Sunday, April 14, 2013

Every Disputant Deserves Respect and Empathy

I learned something travelling to Japan last month that I drew upon this week.  Their culture dictates that they bow in greeting one another.  Yes, families bow to one another, employees to one another, employees to customers, business to business, men to women, young to old.  Without even the first meeting, the Japanese greet strangers with a polite and deferential bow.  This evokes a bow in exchange, and sometimes it ricochets into escalating bows until the doors are closed or the elevator has left the floor!

This week I presided as an Arbitrator in a highly contentious hearing.  After handling the matter for almost 1 1/2 years, I had never met the principals, only their attorneys.  My job was to take the process back so that leaving the hearing on Friday afternoon, the parties (and their counsel) felt respected and felt that they had gotten what they had bargained for:  an empathic neutral who listened carefully to all of the evidence, weighed and measured it fairly and delivered a respectful result based upon all of the proof and legal arguments presented.  The Court reporter marveled at how "cool" and polite I remained throughout the hearing when tempers and frustrations flared.  The practice of deliberate deferential-ism through bowing upon greeting, seems to be a cultural acceptance that every person deserves respect.  By summoning my own humility and humanity, these parties, who were embroiled in a long, expensive and sometimes painful legal dispute can finally feel fully heard and gratified that the process of Arbitration in this instance fairly served them.  Though I didn't bow, I held on to the lessons from my visit to Japan in giving every deference to the parties to put on a legal case efficiently, completely and fairly.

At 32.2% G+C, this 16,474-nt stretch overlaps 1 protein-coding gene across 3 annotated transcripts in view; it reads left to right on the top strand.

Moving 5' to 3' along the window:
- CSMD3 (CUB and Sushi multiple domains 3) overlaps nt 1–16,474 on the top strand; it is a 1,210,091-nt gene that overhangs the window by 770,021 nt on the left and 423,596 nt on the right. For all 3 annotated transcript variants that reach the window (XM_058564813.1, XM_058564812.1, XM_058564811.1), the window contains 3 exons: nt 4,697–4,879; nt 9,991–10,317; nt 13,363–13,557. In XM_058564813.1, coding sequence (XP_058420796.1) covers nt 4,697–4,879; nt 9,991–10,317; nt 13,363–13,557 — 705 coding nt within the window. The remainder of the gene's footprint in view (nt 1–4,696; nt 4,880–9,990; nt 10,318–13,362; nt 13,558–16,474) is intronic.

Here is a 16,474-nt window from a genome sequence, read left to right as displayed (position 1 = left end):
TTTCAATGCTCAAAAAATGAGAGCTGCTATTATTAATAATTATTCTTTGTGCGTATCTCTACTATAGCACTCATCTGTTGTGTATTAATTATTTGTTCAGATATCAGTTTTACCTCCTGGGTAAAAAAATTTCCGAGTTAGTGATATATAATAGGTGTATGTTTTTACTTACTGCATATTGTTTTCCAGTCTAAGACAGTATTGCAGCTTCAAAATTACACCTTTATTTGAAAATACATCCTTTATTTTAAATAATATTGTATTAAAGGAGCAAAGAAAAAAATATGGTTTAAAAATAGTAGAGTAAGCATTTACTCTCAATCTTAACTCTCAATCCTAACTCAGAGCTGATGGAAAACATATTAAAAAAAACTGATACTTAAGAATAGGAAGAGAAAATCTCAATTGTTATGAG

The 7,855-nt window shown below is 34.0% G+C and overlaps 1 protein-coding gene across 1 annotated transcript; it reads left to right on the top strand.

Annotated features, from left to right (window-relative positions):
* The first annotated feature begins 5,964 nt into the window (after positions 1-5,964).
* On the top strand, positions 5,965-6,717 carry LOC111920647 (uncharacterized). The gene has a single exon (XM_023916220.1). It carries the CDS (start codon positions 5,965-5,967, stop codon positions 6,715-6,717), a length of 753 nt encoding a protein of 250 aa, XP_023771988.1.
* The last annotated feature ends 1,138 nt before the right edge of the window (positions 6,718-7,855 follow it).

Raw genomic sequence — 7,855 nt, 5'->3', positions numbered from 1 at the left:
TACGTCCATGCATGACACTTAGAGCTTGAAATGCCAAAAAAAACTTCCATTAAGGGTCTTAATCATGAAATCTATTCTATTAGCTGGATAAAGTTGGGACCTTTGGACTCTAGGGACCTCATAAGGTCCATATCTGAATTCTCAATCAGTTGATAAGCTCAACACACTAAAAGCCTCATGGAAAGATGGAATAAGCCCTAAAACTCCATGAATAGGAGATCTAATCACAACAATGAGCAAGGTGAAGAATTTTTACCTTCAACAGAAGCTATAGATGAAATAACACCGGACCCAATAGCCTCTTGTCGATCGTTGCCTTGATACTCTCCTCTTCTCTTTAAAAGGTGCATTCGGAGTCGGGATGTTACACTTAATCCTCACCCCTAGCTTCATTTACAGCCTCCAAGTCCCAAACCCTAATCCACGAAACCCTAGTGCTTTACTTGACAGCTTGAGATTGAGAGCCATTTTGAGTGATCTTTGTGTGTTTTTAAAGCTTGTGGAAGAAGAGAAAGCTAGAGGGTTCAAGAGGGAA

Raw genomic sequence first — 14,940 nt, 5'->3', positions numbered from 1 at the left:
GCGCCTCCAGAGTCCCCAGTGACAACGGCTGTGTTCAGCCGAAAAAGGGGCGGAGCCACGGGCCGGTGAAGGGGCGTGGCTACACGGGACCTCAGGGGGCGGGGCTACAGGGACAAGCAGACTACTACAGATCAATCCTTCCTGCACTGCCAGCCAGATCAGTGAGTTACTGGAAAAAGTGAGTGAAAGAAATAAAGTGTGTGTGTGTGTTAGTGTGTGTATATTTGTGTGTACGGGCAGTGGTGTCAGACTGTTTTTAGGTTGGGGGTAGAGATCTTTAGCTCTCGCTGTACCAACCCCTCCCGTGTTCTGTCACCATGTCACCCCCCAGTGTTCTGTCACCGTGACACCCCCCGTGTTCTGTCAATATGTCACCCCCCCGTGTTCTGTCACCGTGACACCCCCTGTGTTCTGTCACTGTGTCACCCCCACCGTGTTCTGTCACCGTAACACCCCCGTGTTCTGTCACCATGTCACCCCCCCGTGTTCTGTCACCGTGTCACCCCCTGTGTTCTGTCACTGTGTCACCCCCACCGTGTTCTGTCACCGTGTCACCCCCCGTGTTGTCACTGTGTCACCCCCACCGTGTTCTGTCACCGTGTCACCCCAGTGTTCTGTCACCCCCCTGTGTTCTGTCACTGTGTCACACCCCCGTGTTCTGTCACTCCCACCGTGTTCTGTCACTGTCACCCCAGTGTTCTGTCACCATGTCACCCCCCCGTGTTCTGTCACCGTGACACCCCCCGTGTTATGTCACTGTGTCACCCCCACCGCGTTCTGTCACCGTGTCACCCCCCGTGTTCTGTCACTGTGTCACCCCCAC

The parties before us in mediation or arbitration deserve no less.